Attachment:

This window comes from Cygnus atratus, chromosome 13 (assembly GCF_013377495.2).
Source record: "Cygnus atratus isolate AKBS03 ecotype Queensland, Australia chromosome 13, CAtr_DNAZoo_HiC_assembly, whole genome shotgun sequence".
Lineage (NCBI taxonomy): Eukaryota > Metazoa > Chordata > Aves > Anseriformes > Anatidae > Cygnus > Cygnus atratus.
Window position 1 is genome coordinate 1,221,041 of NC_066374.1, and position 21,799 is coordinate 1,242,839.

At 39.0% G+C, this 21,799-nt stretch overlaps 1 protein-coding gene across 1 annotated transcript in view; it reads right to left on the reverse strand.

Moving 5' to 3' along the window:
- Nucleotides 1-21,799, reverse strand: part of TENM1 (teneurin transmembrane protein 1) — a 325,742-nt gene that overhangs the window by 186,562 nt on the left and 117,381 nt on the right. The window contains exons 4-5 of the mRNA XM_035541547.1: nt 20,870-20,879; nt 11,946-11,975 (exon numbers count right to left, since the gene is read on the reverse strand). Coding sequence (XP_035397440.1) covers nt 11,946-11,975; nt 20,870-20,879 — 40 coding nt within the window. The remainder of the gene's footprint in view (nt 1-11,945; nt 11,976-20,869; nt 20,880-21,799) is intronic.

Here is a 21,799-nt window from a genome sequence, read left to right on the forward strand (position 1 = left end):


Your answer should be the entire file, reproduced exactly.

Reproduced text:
This window comes from Cygnus atratus, chromosome 13 (assembly GCF_013377495.2).
Source record: "Cygnus atratus isolate AKBS03 ecotype Queensland, Australia chromosome 13, CAtr_DNAZoo_HiC_assembly, whole genome shotgun sequence".
Lineage (NCBI taxonomy): Eukaryota > Metazoa > Chordata > Aves > Anseriformes > Anatidae > Cygnus > Cygnus atratus.
Window position 1 is genome coordinate 1,221,041 of NC_066374.1, and position 21,799 is coordinate 1,242,839.

At 39.0% G+C, this 21,799-nt stretch overlaps 1 protein-coding gene across 1 annotated transcript in view; it reads right to left on the reverse strand.

Moving 5' to 3' along the window:
- Nucleotides 1-21,799, reverse strand: part of TENM1 (teneurin transmembrane protein 1) — a 325,742-nt gene that overhangs the window by 186,562 nt on the left and 117,381 nt on the right. The window contains exons 4-5 of the mRNA XM_035541547.1: nt 20,870-20,879; nt 11,946-11,975 (exon numbers count right to left, since the gene is read on the reverse strand). Coding sequence (XP_035397440.1) covers nt 11,946-11,975; nt 20,870-20,879 — 40 coding nt within the window. The remainder of the gene's footprint in view (nt 1-11,945; nt 11,976-20,869; nt 20,880-21,799) is intronic.

Here is a 21,799-nt window from a genome sequence, read left to right on the forward strand (position 1 = left end):